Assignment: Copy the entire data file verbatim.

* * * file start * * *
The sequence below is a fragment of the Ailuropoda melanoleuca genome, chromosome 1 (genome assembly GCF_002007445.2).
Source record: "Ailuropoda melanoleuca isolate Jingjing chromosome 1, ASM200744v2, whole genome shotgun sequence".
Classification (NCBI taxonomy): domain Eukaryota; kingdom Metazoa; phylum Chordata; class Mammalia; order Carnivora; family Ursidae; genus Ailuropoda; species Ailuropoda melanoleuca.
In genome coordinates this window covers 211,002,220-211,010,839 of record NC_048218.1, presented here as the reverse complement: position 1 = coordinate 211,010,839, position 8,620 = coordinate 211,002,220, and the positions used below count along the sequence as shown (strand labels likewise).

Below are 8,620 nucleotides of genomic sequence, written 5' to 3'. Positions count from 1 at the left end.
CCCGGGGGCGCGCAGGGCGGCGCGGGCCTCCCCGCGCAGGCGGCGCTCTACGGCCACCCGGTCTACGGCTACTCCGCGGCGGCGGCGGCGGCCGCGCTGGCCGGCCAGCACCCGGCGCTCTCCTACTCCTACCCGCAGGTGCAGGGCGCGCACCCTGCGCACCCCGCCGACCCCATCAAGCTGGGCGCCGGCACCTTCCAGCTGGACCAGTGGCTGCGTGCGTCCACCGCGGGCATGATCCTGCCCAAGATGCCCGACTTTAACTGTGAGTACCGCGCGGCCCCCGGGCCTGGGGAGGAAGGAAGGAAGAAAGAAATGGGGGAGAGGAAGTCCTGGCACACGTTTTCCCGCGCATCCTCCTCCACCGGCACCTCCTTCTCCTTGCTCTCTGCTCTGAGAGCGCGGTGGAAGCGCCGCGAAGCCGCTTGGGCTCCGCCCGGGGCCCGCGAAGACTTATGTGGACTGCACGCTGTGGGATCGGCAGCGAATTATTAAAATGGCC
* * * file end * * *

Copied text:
The sequence below is a fragment of the Ailuropoda melanoleuca genome, chromosome 1 (genome assembly GCF_002007445.2).
Source record: "Ailuropoda melanoleuca isolate Jingjing chromosome 1, ASM200744v2, whole genome shotgun sequence".
Classification (NCBI taxonomy): domain Eukaryota; kingdom Metazoa; phylum Chordata; class Mammalia; order Carnivora; family Ursidae; genus Ailuropoda; species Ailuropoda melanoleuca.
In genome coordinates this window covers 211,002,220-211,010,839 of record NC_048218.1, presented here as the reverse complement: position 1 = coordinate 211,010,839, position 8,620 = coordinate 211,002,220, and the positions used below count along the sequence as shown (strand labels likewise).

Below are 8,620 nucleotides of genomic sequence, written 5' to 3'. Positions count from 1 at the left end.
CCCGGGGGCGCGCAGGGCGGCGCGGGCCTCCCCGCGCAGGCGGCGCTCTACGGCCACCCGGTCTACGGCTACTCCGCGGCGGCGGCGGCGGCCGCGCTGGCCGGCCAGCACCCGGCGCTCTCCTACTCCTACCCGCAGGTGCAGGGCGCGCACCCTGCGCACCCCGCCGACCCCATCAAGCTGGGCGCCGGCACCTTCCAGCTGGACCAGTGGCTGCGTGCGTCCACCGCGGGCATGATCCTGCCCAAGATGCCCGACTTTAACTGTGAGTACCGCGCGGCCCCCGGGCCTGGGGAGGAAGGAAGGAAGAAAGAAATGGGGGAGAGGAAGTCCTGGCACACGTTTTCCCGCGCATCCTCCTCCACCGGCACCTCCTTCTCCTTGCTCTCTGCTCTGAGAGCGCGGTGGAAGCGCCGCGAAGCCGCTTGGGCTCCGCCCGGGGCCCGCGAAGACTTATGTGGACTGCACGCTGTGGGATCGGCAGCGAATTATTAAAATGGCC